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Overcoming my winter biking fears

Posted Jan 18 2012 10:39pm
One of my New Years resolutions this year is to toughen during the winter months and learn to bike through snow and ice.  When I say toughen up, please understand that I've set the bar incredibly low on this one.  We didn't have an especially impressive snowfall on Monday, maybe about three inches, and most of what was on the road, had melted.  Generally though, if even the slightest bit of snow and ice are present on the road, bike lane or multiuse path, I hitch a ride in the car with my husband, also an inclimate weather wimp.  We're both trying to work on this one.
Winter weather riding doesn't mean I have to dress for a blizzard. The pants are lined and I wore thin wook socks.
At the moment, I can't afford the studded tires that I've been promising myself for the last couple of years so I'm relying on the confidence that for me usually comes with being well dressed,
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along common sense riding behavior and bike accessories.

Planet Bike blinkie light for visibility.
LaserLiteLane for extra visibility.
When traveling over road that looks like this. . .

Would it be appropiate to ask the homeowners on either side of this short stretch to shovel the street?
the idea is to keep pedaling at a steady pace and avoid breaking.

Easy to pedal during the mid-day melt but quite challenging during my morning and early evening ride.
The bike lanes was mostly covered with jagged, rocky chunks of frozen snow so  I had to pedal in the main part of the road, as far to the right as safely possible, checking my rear view mirror from time to time.  I also made sure both my rear blinky lights were turned on to maximize my visibility.

Only an eight minute ride to m workplace, I made without incident.  I noticed along the way that other  morning commuting cyclist who I typically see on my morning ride in was nowhere to be seen.  He rides a mountain bike, always speeding past me with a wave and friend "Hello".  I wonder if he  was on a different schedule this morning or, like me, feels intimidated by the ice and snow.  If so, just how much does it take for him to throw in the towel and grab his car keys?  I've seen him biking to and from work for several months now and he looks like a pretty serious sports cyclist so I'd be curious as to whether or not he is even slightly a fair weather rider.  Something tells me that crazy bicycle lady with a camera will be making an appearance sometime soon to get the answer to this question.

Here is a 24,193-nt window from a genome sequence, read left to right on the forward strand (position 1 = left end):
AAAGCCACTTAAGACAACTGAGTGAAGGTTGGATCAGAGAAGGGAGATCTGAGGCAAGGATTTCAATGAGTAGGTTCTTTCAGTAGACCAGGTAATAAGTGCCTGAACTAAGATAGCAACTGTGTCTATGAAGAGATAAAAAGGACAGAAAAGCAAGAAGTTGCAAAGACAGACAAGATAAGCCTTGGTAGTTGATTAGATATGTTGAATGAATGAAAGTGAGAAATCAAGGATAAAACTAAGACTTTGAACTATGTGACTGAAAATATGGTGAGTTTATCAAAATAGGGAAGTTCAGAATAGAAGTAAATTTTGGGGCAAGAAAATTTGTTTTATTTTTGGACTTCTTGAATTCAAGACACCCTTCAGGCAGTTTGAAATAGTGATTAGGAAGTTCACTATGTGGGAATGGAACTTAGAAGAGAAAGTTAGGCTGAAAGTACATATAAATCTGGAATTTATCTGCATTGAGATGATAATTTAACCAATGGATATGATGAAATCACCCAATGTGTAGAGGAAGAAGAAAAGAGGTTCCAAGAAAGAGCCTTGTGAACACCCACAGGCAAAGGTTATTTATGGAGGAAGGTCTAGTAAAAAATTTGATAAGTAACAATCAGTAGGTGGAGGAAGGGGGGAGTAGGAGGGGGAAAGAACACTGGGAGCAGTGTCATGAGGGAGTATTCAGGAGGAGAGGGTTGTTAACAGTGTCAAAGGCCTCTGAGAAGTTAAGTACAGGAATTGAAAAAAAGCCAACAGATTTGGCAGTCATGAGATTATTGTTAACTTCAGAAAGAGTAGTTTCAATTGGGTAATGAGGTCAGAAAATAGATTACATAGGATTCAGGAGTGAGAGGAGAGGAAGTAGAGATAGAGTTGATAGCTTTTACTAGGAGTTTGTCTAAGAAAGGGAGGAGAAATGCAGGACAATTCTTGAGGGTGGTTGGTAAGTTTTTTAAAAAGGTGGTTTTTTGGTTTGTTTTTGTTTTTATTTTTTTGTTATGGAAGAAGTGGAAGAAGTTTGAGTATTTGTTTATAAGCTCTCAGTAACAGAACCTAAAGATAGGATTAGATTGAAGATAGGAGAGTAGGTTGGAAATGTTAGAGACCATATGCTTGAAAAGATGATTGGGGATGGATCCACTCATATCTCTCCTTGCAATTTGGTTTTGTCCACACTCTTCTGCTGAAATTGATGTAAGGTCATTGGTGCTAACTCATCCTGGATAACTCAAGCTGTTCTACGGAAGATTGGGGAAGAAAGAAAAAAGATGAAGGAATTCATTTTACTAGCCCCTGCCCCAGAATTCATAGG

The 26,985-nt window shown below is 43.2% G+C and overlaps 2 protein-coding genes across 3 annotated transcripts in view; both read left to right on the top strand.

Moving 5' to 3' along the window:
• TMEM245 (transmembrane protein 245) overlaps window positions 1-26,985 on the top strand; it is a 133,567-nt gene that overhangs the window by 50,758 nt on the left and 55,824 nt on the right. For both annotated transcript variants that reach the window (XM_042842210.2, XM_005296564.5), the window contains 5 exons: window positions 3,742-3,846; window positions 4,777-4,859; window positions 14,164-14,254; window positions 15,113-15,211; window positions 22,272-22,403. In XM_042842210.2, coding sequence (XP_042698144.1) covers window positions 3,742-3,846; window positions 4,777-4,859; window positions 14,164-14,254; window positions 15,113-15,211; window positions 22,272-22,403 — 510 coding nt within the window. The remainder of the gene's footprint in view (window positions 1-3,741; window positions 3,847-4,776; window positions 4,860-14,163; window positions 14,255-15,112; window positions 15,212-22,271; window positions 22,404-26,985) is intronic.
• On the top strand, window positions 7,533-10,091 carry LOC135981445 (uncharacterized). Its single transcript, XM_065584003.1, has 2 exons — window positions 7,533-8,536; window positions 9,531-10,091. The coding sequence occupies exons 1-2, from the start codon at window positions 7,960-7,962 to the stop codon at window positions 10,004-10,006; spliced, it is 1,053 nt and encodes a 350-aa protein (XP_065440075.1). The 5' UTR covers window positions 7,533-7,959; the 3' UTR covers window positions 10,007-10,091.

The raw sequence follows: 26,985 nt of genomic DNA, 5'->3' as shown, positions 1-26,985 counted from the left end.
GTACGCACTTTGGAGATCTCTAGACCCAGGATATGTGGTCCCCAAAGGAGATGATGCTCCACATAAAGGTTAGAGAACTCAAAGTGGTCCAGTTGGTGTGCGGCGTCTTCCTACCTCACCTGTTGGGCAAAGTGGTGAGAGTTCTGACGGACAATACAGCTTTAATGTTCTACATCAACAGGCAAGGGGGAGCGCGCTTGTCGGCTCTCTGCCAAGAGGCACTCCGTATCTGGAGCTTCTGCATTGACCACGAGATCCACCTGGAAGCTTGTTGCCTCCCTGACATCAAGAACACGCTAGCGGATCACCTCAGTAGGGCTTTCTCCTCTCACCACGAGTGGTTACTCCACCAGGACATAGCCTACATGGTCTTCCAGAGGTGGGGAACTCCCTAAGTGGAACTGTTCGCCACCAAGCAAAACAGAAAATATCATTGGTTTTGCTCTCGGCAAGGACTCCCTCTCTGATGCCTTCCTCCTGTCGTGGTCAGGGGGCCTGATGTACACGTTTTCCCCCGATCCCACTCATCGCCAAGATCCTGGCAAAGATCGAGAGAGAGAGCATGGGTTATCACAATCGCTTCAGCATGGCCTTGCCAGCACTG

Mocha update. . .
I regret to report that Bob and I lost Mocha early Tuesday morning.  Mocha refused to nurse Daisy ; I suspected a developmental delay in his sucking reflex.  He lost weight and body temperature,  and developed an eye infection.  Under the care of the veterinarians and staff at Westside Veterinary Clinic he showed steady improvedment in all areas, and we learned to bottle and tube feed him, take his temperature and respond to his crying effectively. 

Mocha, day one.
He was a little fighter, and by Monday morning Bob and I were sure that Mocha had turned the corner for good and that within nine weeks we'd be sendings a happy, healthy puppy to his new family.  Unfortunately, sometime Monday he developed an infection in his GI track.  Our vet said that although she could revive him with fluids the prognosis was not good and he would be in considerable pain.  Bob and I could not let him suffer.

Day eight with Daisy and me after a successful tube feeding.
Bob admitted to me later that when he first saw Mocha's image on the sonogram he was filled with hope.  Despite the vet's warning that pups from first litters and very young mother's had a poor survival rate, for Bob, Mocha symbolized a determination to overcome disappointment, setbacks and obstacles - something very important to us at this time. 

Bob with Mocha, who liked being swaddled in a chenille sock.
Bob was certain that he and I could help Daisy care for her baby so that he would thrive, whatever the odds.  Bob said he worried that somehow he had let Mocha down but remembered that in his final moments, Mocha started to open his eyes for the first time.  He hoped that Mocha saw that we were there for him.  I, on the other hand, and certain that through our scent and touch that Mocha was aware of our presence and felt safe.
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